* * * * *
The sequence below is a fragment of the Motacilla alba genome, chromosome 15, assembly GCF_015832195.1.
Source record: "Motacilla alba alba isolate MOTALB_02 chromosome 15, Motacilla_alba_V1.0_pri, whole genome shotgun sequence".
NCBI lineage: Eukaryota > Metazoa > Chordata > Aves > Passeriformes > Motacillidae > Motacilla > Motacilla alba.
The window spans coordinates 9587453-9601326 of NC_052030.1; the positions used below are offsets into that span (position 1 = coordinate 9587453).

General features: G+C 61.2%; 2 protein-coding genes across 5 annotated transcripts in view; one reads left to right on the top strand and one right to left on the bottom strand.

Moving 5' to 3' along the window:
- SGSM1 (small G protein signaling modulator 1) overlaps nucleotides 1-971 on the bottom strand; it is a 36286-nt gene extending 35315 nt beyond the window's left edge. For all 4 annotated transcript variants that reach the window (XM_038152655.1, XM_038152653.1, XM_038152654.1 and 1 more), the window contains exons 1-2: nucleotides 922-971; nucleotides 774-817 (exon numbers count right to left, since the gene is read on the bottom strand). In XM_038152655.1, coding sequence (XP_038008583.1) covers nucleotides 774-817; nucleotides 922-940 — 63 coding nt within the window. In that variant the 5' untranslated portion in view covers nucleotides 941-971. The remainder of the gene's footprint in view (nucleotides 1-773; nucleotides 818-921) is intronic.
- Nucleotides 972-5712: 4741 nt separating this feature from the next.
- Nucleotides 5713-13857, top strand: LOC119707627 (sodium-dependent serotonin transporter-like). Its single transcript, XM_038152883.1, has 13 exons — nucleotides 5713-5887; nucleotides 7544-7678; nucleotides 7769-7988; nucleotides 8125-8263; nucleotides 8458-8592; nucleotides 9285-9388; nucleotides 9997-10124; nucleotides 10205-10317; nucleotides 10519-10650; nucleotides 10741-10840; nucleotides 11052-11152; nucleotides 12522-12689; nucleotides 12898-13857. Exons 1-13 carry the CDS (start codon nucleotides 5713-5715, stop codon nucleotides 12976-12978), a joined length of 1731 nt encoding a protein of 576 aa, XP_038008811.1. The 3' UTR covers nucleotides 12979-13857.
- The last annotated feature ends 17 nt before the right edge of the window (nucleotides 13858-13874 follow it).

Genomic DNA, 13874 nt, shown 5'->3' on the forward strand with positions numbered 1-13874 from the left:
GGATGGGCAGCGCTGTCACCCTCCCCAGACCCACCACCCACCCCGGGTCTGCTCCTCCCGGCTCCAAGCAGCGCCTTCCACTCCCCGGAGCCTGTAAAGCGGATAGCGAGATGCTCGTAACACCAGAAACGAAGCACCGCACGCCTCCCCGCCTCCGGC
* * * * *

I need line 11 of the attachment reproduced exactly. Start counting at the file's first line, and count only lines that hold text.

Genomic DNA, 13874 nt, shown 5'->3' on the forward strand with positions numbered 1-13874 from the left: